Categories: Tiger

Do big cats play with laser pointers?

No, big cats do not play with laser pointers. We can thank Big Cat Rescue (BCR) for finding out conclusively how big cats relate to laser pointers. The term “big cats” is rather vaguely defined but for the sake of this article I’ll state that they are the lion, tiger, leopard and Jaguar. BCR checked the response with a lion, a tiger, and a jaguar (or leopard as it is hard to tell in the video).

Serval stimulated by a laser pointer. Screenshot from BCR video.

For instance, the video below opens up with a serval enjoying playing with a laser pointer. There appears to be no difference at all between how a serval reacts to a laser pointer and a domestic cat. But when it was pointed at the ground in front of three species of big cat they were either a little frightened or completely disinterested. The jaguar didn’t even notice it.

Big cat not stimulated by laser pointer. Screenshot from BCR video.

The puma noticed it and appeared to be either disinterested or slightly disconcerted by it. They also found that the smaller wild cats did react positively to the laser pointer although one appears to have ignored it. The conclusion has to be that the big cats are not stimulated to play with laser pointers.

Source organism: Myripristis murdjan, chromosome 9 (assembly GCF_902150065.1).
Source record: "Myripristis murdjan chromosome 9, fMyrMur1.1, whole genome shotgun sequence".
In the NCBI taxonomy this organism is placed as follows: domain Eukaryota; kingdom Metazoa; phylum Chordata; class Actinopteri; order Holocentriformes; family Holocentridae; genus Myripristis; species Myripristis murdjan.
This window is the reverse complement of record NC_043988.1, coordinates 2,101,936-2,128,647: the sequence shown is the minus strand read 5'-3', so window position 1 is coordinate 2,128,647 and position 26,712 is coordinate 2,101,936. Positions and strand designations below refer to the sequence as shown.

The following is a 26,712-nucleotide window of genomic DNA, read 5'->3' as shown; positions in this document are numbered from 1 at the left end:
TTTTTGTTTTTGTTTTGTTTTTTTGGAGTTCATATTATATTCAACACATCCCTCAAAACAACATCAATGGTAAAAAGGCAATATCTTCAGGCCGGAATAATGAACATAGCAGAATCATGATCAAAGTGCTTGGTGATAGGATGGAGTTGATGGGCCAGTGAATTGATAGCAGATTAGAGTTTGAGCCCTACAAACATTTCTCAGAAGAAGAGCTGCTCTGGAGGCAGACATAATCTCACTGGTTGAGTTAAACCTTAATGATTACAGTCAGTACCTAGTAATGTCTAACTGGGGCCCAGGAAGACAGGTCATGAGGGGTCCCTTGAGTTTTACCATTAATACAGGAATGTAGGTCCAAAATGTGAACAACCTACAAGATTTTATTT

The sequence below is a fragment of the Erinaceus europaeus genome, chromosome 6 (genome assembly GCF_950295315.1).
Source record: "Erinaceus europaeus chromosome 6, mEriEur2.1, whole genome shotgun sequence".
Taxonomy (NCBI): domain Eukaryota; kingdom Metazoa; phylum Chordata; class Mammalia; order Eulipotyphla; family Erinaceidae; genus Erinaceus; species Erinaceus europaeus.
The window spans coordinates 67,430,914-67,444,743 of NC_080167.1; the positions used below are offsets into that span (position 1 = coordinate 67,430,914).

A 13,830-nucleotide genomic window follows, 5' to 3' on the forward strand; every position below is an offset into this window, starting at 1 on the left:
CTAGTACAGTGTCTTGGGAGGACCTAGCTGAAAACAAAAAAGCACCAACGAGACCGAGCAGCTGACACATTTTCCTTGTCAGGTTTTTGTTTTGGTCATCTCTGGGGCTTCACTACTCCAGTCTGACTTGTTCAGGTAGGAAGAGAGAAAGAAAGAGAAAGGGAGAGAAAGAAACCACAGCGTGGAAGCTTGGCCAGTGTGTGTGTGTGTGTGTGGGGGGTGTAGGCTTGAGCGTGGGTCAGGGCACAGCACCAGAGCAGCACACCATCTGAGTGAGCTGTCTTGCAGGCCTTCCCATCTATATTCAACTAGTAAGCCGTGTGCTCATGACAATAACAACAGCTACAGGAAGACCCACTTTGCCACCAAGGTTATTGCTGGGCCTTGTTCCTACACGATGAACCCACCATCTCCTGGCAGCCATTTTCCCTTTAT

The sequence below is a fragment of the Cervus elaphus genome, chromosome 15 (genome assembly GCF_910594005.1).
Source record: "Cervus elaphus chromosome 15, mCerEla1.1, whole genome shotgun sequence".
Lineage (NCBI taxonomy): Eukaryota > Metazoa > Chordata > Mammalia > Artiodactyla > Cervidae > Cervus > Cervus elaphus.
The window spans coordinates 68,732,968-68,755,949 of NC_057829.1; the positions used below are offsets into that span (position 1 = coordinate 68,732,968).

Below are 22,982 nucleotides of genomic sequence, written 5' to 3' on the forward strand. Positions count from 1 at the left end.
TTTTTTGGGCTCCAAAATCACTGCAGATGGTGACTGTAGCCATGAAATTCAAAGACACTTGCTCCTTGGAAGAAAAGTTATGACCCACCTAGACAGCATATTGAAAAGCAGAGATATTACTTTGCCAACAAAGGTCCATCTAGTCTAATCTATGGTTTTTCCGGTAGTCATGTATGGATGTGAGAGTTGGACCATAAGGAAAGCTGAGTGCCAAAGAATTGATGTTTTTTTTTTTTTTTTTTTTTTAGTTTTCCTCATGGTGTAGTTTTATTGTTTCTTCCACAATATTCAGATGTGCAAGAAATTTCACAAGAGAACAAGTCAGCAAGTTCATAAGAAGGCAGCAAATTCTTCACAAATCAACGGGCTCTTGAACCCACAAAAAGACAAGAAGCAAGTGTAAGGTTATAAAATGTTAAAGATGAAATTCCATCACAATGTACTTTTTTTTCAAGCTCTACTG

Comment: this begs the question as to why. I have to try and find an answer. The reason why laser pointers are effective normally is because cats are very sensitive to movement. They associate movement with prey items and want to attack. The smaller wild cats including the serval, which is a medium-sized cat, attack small mammals as their primary prey. The laser pointer is a bit like a small mammal rummaging around the undergrowth.

The big cats’ primary prey are large animals such as large ungulates. They need to attack and kill large animals in order to sustain themselves although they are opportunist hunters and will eat pretty well anything that is before them. However, my initial assessment is that the big cats are not stimulated by small mammal movements as are the smaller wild cat species. They are stimulated by large, slower moving animals which stand well above the grass in which small mammals like rodents live. It is about what interests the big cats and large prey animals do and small ones usually don’t.

This is my common sense assessment. However, I am a little surprised that the big cats were disinterested. Before I watched the video I thought I would see them enjoying playing with laser pointers.

Michael Broad

Hi, I'm a 71-year-old retired solicitor (attorney in the US). Before qualifying I worked in many jobs including professional photography. I have a girlfriend, Michelle. I love nature, cats and all animals. I am concerned about their welfare.

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